Written by Sarah Williams.
The role of the record label has changed in recent years. Small, independent DIY labels are popping up all the time, but they don’t have the capital to fund recordings or the clout to market bands to a mainstream audience, as a label would have done traditionally.
Instead, many of the record labels we love are started at kitchen tables by keen music lovers,often to help their friends or to release their own band’s music. Nowadays, record labels are a helping hand, a word of advice, financial support and a labour of love.
Outside of Shout Louder, I’m part of a team that keep the cogs turning at Lockjaw Records. Although we’re relatively well established, we’re not doing anything for profit. The reward for our hard work is seeing our bands reach new listeners and play bigger stages. Many label proprietors are passionate punk rockers, who simply want to keep the scene alive.
I spoke to some of the small labels I respect the most, to understand how best to support them.
Word of mouth remains the most valuable form of promotion. I trust my friends recommendations more than anything I see online.
As Andy Davies, of TNSrecords says, “If you want to support a DIY label, just spread the word about the ethos and the music as much as you possibly can. No small labels have big budgets to work with, so word of mouth is vital.”
“The best thing people can do to support independent labels is to buy music and merch, come to shows and support bands,” says Derrick Johnston, of Scottish label Make-That-A-Take Records. “Why? Because art cannot sustain itself financially by art alone under neoliberal capitalism and, while social capital is an excellent tool for the spreading of information and propaganda, it doesn’t pay. Sadly, under capitalism, by which we’re all oppressed, everything requires money.”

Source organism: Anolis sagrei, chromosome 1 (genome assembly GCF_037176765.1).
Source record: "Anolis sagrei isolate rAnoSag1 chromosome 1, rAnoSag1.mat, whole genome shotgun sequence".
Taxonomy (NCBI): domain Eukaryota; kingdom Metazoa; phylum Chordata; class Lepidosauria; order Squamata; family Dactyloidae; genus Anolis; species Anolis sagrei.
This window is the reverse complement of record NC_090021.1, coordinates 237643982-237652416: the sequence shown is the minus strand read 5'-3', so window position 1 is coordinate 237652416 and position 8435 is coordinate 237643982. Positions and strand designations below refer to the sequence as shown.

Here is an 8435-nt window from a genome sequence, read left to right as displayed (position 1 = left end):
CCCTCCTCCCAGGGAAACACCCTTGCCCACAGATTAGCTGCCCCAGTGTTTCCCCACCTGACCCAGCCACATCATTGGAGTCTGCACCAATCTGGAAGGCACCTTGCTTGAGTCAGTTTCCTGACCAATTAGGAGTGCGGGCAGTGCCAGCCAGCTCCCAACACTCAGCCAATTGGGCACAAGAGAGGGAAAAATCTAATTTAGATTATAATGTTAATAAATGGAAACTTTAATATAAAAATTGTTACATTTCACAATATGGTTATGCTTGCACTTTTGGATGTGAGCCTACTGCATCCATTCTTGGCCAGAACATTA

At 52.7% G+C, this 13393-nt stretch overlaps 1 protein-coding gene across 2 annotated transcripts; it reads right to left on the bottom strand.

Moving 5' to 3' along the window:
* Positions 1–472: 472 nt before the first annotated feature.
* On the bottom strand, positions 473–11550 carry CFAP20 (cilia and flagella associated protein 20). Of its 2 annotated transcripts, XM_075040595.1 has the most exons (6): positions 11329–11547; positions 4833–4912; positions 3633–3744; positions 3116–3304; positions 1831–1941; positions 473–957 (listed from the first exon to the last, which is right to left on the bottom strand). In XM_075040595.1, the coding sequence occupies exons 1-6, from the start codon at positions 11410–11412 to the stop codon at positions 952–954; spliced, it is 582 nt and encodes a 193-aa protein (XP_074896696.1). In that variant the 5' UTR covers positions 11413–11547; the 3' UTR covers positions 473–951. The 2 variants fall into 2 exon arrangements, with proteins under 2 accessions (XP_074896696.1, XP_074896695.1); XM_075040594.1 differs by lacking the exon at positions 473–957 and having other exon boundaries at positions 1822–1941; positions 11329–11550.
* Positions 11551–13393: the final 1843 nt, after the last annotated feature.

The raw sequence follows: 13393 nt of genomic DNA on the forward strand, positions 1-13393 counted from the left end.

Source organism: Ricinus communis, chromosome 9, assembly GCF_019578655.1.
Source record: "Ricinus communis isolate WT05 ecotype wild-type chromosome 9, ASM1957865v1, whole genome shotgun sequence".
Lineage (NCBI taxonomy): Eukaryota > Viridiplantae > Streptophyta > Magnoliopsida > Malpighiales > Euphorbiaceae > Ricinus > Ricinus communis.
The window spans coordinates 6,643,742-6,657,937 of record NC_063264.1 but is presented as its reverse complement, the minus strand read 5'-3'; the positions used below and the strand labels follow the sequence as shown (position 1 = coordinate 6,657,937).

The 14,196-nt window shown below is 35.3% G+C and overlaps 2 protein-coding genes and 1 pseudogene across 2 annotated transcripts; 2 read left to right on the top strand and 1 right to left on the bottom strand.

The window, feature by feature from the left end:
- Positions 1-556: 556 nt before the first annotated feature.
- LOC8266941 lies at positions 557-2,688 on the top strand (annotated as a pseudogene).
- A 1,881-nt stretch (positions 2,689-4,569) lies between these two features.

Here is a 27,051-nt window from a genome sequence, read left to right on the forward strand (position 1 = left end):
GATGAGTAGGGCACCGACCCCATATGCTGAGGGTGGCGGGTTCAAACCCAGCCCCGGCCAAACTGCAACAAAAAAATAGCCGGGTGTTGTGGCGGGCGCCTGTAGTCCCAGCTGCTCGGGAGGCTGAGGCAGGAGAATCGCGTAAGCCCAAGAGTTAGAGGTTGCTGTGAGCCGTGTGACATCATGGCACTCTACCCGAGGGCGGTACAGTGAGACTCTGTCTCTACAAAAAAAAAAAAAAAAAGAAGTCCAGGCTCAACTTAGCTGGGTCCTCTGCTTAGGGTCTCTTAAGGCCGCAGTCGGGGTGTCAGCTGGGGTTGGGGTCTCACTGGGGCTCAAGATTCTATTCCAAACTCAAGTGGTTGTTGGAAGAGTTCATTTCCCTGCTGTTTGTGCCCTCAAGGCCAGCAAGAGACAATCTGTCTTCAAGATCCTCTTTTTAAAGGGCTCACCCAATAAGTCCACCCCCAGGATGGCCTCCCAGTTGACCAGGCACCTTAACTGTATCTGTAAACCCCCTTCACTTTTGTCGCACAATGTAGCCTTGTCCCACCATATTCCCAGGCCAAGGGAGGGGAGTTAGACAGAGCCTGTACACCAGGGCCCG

“I guarantee that all DIY labels sell far less than you think.” Andy adds. He acknowledges that it’s not always possible, but he implores us to buy things when we can afford to.
Working for Lockjaw Records, I’ve often encountered impressed friends who assume we’re making a living from it. Our team of five dedicates enough time to the label to constitute several full time jobs, however we do it solely for the love of punk rock.
Labels financially invest in bands to enable them to release albums, by splitting the cost of a physical release and helping with promotion and advertising, among other things. The aim of a release is rarely to make a profit, but purely to cover those costs. Some albums do well, others sit on shelves in someone’s garage for years to come.
By buying a record or some merchandise, you’re actively enabling labels to release more records, because any profit is ploughed straight back into the next release. “All labels need to be able to sell music to keep operating,” says Scott Bradley of Horn & Hoof Records. “[It helps to] buy releases when they come out.”
Bjorn Blomme of Belgian label Bearded Punk Records, gives a clear picture of how they operate financially. “Bearded Punk pay 100% of the pressing costs [for vinyl], then when people buy records from our distro we earn 50% of that. The other 50% goes to the band.” When Bearded Punk’s bands sell records directly, they keep all the profits, so Bearded Punk only earn what they sell direct from their distro. With a vinyl run costing 2,000 Euro on average, it’s easy to see how a label could struggle to recoup their costs.
“You can have 15,000 followers on Facebook / Instagram / Bebo / whatever,” says Derrick from Make-That-A-Take, “But if you only sell three copies of an LP you’ve pumped over a grand into because everyone is streaming on Spotify, you ain’t gonna be putting out records for long.”
Ultimately, though, it’s all about furthering new bands.
“It’s good to check out new releases, even if you don’t buy them,” says Lesley-Anne O’Brien, from Lockjaw Records. “Small labels put in a lot of work to bring you new bands, bands they think you should be listening to.”